In March 2018, the first ever standardised dictionary of the Gondi language was published by the Kannada University, situated in Karnataka’s famed town of Hampi. Gondi is the language of an Adivasi community known as the Gonds. Adivasi is a term used to describe the Scheduled Tribes who are the indigenous inhabitants of peninsular India. In a stark marker of the history of suppression and successive alienation visited upon the Adivasi groups of central India, the term Gond itself is an outside imposition. The community, which is the second-largest tribal group in the country with a population of over one crore, identifies itself as Koitur, which broadly translates as “people.”
The Gondi dictionary was the outcome of a historic initiative led by the community to revitalise their mother tongue that has been deliberately excluded and rendered invisible in the policies of the Indian state. This was achieved by a series of seven workshops, held between 2014 and 2017, which saw the participation of hundreds of Gondi language experts and volunteers from the seven states—Madhya Pradesh, Chhattisgarh, Odisha, Andhra Pradesh, Telangana, Maharashtra and Karnataka—which have been the ancestral homeland of the Koiturs.
In November 2015, I attended the sixth workshop, held in Chandrapur in Maharashtra, as a volunteer. As I walked into the venue, the assembly hall echoed to the chants of seva johar, Lingo and Persa Pen. “Seva” or “seva johar” is a greeting in the Gondi language while Persa Pen is the supreme deity of the Koiturs. Pahandi Pari Kupar Lingo or Lingo is an ancestral figure, who is also considered a deity, who organised the Koitur society and religion. He founded the existing Koitur clan system of Koya Punem, which is also considered to be the Koitur community’s religion.
Under this system, the Koiturs are divided into 12 groups comprising a total of 750 clans. Each group consists of clans related by blood. As the chants subsided, the gathering paid homage to the Gondi scholar Motiravan Kangali—who passed away earlier that year—one of the most influential Koitur scholars of contemporary times. Pictures of Koitur historical figures—such as Rani Hirai, a Koitur queen of the Chandrapur kingdom from 1704 to 1719, Baburao Shedmake, the first person in central India to revolt against the British in 1857 with his army of 500 Koiturs, and Lingo—occupied the front stage.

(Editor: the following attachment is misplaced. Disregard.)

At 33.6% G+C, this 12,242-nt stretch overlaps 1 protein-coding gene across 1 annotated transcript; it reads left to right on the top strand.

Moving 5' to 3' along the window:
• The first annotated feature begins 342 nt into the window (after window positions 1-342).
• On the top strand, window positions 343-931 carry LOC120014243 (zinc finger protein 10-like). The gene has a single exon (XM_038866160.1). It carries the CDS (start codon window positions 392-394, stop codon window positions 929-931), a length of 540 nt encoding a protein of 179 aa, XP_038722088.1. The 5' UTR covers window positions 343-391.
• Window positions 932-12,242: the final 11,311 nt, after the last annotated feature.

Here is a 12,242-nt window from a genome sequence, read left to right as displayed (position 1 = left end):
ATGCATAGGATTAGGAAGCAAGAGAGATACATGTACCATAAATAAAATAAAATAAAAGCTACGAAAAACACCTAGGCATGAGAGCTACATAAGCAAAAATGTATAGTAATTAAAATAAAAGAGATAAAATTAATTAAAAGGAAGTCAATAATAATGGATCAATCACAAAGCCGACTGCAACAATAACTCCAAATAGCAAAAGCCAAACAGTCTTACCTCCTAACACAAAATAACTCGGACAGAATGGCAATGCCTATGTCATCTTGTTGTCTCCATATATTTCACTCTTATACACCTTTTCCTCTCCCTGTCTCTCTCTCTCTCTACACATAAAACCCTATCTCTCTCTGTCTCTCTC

Apart from the codification of the language, the workshops had turned into a space for social and political dialogues among the Koiturs from across the country and a site to celebrate Koitur culture. The Chandrapur workshop ended with a visit to a Pen Thana—a sacred space where ancestral spirits reside, which is marked by stones placed in circular shapes, with each stone symbolically representing an ancestral spirit—located deep in the forests of Chandrapur. By evening, the place had turned into a jatra—gatherings of ancestral spirits where Koitur people make offerings and seek blessings through rituals, dances and songs. The men and women were holding hands, dancing and singing Rela pata—Gondi songs usually sung at jatras—till the sun set.